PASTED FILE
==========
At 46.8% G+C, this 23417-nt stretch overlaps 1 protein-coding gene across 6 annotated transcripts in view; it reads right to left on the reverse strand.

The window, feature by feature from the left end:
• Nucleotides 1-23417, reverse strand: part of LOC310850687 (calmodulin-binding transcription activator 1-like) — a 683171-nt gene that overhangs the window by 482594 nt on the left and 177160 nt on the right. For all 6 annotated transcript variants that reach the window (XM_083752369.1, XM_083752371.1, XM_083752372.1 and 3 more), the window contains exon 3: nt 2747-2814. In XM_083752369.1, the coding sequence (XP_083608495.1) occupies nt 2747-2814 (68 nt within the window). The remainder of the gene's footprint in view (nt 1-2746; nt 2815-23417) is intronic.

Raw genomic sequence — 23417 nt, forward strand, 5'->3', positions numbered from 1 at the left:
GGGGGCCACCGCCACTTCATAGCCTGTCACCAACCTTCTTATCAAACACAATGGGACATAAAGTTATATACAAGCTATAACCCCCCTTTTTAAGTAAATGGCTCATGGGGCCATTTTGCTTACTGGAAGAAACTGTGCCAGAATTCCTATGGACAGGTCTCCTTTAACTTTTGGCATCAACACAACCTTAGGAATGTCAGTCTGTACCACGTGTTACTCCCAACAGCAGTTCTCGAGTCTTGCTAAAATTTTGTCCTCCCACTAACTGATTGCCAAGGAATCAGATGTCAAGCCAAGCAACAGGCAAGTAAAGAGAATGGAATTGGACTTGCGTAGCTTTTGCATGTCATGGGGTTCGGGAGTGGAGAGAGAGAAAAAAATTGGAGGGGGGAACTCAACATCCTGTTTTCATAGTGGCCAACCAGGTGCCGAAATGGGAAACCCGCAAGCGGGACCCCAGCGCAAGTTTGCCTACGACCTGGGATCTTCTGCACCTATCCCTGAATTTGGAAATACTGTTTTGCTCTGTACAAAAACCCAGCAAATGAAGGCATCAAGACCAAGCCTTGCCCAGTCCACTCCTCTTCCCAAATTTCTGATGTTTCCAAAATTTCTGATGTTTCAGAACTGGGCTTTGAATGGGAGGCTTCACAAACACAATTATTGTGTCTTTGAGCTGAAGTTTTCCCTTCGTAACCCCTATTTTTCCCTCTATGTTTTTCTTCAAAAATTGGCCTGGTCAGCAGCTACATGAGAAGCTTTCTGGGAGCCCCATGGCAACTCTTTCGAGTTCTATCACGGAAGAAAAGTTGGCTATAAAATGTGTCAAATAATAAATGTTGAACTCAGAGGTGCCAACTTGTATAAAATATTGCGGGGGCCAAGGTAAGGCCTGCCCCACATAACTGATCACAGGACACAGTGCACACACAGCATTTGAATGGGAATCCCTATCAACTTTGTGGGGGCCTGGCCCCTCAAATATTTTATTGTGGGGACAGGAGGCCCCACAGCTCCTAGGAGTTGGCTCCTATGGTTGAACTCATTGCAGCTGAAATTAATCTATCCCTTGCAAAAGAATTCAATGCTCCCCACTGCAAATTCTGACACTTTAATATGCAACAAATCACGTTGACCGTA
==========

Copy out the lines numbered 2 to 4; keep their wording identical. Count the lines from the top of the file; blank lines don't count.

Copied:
The window, feature by feature from the left end:
• Nucleotides 1-23417, reverse strand: part of LOC310850687 (calmodulin-binding transcription activator 1-like) — a 683171-nt gene that overhangs the window by 482594 nt on the left and 177160 nt on the right. For all 6 annotated transcript variants that reach the window (XM_083752369.1, XM_083752371.1, XM_083752372.1 and 3 more), the window contains exon 3: nt 2747-2814. In XM_083752369.1, the coding sequence (XP_083608495.1) occupies nt 2747-2814 (68 nt within the window). The remainder of the gene's footprint in view (nt 1-2746; nt 2815-23417) is intronic.

Raw genomic sequence — 23417 nt, forward strand, 5'->3', positions numbered from 1 at the left: